Letter From William Geddes to John Geddes, November 16, 1836

Author: William Geddes

Date: August 18, 1836

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Palmyra Nov. 16th 1836.

Dear Brother [John Geddes]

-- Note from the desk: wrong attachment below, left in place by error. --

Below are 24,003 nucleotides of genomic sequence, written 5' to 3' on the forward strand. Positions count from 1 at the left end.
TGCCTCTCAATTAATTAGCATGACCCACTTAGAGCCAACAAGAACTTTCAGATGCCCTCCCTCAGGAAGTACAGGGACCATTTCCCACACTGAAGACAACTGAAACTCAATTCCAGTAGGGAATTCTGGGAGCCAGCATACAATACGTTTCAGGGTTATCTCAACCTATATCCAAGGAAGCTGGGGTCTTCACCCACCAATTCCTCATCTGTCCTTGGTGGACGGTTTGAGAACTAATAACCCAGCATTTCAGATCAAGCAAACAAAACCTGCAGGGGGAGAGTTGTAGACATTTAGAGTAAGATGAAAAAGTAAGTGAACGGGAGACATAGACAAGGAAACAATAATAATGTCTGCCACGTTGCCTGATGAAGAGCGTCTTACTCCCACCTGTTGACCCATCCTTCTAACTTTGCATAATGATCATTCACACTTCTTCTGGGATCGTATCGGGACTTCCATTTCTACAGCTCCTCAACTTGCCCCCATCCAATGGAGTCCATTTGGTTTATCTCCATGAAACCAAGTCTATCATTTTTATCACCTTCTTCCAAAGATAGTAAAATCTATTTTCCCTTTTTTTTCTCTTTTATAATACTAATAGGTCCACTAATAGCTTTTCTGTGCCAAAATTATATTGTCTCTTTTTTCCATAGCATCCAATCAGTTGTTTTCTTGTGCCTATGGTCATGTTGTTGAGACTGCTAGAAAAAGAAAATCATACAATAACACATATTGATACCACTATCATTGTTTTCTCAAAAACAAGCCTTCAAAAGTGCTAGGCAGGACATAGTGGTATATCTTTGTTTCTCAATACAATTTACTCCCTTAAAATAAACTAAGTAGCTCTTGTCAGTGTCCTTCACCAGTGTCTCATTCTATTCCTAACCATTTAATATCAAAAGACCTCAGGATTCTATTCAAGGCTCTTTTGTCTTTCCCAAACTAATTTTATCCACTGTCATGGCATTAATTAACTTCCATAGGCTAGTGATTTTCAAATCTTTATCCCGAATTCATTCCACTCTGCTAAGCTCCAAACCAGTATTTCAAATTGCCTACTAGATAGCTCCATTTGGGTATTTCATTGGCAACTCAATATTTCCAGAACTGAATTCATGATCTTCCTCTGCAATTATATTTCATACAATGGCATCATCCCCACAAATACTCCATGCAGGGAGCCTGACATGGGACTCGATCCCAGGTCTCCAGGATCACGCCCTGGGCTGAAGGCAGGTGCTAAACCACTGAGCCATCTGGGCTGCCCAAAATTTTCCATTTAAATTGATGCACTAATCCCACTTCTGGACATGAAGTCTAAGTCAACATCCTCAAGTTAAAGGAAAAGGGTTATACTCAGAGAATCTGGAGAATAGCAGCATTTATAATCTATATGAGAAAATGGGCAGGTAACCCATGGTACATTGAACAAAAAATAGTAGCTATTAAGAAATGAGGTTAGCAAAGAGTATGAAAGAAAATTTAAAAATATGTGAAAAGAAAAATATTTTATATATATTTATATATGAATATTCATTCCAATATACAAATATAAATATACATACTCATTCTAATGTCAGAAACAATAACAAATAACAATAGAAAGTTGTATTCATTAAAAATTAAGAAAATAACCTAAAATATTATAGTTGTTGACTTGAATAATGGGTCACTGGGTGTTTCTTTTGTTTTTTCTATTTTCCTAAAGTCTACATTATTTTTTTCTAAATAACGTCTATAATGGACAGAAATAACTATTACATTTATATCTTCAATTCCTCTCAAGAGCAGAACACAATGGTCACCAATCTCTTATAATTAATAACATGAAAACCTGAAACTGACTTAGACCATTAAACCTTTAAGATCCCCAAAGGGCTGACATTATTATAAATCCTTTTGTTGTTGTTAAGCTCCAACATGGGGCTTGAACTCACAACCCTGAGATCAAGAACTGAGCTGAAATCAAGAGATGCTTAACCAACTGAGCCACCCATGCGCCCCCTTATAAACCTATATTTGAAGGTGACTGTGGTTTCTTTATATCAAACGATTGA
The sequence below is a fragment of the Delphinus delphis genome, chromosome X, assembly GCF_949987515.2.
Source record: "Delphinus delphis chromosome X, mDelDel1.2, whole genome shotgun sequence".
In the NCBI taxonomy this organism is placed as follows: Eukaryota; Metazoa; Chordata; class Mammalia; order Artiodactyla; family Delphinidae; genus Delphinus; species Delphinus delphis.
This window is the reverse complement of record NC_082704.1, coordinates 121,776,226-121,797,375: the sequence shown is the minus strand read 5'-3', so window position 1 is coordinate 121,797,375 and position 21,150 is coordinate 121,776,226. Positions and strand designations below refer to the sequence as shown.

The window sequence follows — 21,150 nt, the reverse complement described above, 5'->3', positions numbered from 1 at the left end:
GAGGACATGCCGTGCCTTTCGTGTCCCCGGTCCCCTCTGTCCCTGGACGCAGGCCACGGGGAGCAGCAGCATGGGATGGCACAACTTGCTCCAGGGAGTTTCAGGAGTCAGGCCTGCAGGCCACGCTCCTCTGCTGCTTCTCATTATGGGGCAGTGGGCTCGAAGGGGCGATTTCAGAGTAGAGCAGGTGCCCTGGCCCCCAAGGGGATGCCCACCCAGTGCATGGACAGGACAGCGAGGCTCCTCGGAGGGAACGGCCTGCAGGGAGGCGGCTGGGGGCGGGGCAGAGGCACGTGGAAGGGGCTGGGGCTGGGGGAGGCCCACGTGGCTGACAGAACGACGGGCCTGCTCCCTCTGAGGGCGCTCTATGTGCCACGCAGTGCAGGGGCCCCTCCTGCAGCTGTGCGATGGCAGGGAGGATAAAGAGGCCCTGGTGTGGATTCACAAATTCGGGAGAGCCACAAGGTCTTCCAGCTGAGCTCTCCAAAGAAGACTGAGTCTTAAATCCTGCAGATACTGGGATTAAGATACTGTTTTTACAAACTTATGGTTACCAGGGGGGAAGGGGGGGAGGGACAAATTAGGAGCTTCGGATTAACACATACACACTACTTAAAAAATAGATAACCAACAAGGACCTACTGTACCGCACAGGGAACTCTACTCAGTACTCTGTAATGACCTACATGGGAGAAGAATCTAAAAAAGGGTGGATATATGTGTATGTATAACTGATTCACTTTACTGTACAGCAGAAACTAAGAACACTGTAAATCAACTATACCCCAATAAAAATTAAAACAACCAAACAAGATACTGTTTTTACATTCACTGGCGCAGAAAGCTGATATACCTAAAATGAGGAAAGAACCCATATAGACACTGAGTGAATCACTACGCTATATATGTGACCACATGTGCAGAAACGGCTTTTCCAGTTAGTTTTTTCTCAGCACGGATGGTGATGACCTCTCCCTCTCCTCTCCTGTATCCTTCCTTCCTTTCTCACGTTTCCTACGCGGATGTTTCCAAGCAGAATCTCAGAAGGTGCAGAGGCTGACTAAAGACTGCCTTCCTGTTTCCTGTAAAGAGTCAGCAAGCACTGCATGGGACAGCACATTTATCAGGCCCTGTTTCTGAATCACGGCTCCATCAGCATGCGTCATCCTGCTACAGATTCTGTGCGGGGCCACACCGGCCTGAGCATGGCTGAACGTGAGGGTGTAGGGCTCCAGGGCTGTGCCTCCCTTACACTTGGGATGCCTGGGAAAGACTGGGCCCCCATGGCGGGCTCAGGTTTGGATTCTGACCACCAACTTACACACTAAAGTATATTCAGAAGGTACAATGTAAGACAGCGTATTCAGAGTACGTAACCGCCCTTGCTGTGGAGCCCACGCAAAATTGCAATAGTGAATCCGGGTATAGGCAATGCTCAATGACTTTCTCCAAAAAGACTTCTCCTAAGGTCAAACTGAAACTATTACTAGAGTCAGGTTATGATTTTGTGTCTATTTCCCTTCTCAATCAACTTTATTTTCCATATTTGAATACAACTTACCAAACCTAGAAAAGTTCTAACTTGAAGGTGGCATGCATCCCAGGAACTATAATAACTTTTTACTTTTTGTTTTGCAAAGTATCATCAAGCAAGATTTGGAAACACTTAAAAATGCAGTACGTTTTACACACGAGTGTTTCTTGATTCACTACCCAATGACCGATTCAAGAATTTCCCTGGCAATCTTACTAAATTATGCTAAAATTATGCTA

This has been delayed by various causes but principally for want of any news of consequence to send you. I had hoped in the 1st place to have sent the result of my suit with Sawyer which was to be tried the 7th Sept. but was disappointed by my Attorney getting in a spree which disqualified him for businefs and the Case in consequence was put off to Nov. term: which will no doubt continue for 4 weeks as the last did and I believe most others in Dauphin County and then cannot be tried to in December sometime. The term commences on Monday next and the first week is allowed for state businefs: the two next for the Common plea’s and the last on 4th for argument and Orphans businefs: to which mine belongs: and to put you off to that time would be too bad. I have put off going to the west to a more “convenient season” on account of that trial not being tried when I had expected (in Sept.) which would have given me an oppertunity to do so from the 1st of Oct. to the commencement of winter: as it will certainly be put to the Supreme Court which will not sit to May next. From my failure in Michigan to purchase and the doubts thereby created of the pofsibility of doing so to advantage any where this season: owing to the very extensive speculations and lattingly [sic] the Secretary Circulary. I feel satisfied with my repeated disappointments and trust that it may be for the best. The Secretarys Circulary is surely a bold measure and will have powerful effect on those Land monopolizers: especially if they have been borrowers to any great extent. I was disappointed in not getting your opinion of the probable effects of so bold a measure. I fully approve of its principle but condemn him for not adopting it as soon as the deposites were taken from the Bank: for if the[y] wanted to adopt a specie currency why not do it at once and not substitute a set of worthlefs state banks till the money accumulated so much as to make those [?] unsafe depositories If he had foreseen such a consequence it would be dishonesty in him to adopt such a course if not he is entitled to no credit in its adoption at present when it required no mighty genius to apply the only pofsible remedy but was plainly seen by every one: that something must be done not only to prevent the money from further accumulating but to make safe the enormius sum already accumulated. I feel persuaded that if that measure had been taken one year sooner that the two thirds of the land that has been bought since by speculators would be yet unsold